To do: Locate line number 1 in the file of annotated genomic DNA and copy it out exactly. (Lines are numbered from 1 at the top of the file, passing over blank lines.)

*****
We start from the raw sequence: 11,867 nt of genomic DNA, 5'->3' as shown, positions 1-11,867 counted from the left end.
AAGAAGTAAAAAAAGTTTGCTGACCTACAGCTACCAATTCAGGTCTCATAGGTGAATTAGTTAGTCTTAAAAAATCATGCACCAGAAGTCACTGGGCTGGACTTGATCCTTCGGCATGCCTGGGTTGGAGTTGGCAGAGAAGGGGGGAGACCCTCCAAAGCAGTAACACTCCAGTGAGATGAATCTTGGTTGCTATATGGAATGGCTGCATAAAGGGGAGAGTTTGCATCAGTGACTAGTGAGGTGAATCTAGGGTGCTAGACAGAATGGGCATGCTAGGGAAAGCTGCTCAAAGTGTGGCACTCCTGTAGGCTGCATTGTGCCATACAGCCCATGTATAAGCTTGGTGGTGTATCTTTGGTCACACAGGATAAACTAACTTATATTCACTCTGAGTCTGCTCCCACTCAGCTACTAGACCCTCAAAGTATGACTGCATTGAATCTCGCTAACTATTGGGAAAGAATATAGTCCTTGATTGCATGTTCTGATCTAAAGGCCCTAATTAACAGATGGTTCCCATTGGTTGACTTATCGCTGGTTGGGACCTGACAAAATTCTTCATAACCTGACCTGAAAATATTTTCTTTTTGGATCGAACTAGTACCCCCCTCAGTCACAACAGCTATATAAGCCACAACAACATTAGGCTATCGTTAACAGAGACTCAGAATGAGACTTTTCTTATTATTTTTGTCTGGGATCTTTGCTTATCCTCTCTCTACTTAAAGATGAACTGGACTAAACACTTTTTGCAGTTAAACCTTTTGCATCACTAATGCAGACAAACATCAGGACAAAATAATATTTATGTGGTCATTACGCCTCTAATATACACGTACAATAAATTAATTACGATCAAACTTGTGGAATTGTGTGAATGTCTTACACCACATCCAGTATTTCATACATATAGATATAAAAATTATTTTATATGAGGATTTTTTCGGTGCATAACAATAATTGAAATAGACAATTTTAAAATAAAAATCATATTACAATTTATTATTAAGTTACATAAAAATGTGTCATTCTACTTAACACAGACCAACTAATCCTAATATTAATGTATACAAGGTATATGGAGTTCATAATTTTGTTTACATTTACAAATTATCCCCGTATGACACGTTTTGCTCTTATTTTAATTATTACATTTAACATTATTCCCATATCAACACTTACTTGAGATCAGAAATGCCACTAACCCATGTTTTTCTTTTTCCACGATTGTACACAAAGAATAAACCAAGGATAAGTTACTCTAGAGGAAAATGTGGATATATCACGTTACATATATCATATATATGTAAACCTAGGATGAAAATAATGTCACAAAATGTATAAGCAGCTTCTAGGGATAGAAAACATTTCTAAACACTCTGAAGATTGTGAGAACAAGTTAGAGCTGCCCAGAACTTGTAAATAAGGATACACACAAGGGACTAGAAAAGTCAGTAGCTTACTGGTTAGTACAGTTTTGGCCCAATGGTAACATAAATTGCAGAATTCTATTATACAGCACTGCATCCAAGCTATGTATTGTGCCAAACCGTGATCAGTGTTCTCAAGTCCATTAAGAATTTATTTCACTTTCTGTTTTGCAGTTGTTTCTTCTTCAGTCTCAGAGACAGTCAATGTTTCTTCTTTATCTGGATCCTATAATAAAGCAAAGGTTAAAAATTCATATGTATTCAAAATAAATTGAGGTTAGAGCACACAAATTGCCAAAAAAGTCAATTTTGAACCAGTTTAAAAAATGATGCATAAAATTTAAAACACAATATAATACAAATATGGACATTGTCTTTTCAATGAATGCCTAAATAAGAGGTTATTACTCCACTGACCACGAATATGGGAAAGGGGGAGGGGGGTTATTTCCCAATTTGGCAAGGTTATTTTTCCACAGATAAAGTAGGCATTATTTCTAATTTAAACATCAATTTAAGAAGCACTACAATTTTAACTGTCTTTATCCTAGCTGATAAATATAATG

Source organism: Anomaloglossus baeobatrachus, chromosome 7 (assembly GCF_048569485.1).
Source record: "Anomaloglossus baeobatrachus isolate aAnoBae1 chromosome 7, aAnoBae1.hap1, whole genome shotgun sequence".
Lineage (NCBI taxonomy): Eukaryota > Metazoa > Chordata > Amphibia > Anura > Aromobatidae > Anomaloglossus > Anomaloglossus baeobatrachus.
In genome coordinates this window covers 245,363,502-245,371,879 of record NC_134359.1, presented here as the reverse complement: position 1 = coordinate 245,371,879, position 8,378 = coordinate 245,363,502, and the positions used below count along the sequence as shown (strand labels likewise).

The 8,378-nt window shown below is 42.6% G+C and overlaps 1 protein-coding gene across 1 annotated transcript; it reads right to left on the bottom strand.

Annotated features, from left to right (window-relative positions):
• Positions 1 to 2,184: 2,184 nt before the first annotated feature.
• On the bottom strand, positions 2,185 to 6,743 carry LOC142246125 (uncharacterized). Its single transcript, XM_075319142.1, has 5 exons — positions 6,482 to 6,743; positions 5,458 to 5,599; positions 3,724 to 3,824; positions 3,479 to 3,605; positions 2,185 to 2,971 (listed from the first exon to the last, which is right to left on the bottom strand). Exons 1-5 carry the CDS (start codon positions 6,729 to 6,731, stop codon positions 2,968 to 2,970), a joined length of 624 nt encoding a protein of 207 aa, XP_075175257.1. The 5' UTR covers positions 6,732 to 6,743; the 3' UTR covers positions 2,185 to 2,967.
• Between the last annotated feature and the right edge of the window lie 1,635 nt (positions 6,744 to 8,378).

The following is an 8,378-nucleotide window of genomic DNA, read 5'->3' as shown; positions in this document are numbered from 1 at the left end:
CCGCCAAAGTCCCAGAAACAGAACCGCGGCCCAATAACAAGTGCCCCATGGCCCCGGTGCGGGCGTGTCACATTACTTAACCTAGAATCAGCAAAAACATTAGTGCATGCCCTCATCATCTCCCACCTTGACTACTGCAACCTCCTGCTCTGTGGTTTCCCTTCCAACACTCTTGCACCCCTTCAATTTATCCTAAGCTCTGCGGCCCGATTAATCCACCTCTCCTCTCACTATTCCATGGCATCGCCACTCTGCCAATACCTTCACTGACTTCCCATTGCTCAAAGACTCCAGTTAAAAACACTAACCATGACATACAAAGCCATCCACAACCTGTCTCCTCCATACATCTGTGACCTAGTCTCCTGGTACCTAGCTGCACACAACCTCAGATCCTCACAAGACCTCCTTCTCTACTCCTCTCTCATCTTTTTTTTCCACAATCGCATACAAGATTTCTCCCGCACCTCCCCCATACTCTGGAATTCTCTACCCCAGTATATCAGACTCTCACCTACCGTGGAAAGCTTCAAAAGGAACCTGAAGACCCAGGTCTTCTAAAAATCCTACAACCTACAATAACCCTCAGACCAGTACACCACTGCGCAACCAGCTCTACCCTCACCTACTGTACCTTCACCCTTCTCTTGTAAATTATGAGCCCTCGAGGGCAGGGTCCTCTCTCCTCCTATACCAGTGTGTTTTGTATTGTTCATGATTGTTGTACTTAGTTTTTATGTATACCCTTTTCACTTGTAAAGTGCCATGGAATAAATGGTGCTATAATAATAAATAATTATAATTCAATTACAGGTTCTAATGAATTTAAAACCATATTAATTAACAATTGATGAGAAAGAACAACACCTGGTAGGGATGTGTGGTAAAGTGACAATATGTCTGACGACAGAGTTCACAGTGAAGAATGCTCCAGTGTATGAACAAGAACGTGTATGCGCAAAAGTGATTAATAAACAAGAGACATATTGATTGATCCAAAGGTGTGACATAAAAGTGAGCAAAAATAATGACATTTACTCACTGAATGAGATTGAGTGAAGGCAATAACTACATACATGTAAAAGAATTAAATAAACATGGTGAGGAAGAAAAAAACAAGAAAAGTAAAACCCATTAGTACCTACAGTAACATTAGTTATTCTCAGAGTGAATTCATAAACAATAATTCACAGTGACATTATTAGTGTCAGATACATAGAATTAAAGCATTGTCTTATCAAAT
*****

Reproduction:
We start from the raw sequence: 11,867 nt of genomic DNA, 5'->3' as shown, positions 1-11,867 counted from the left end.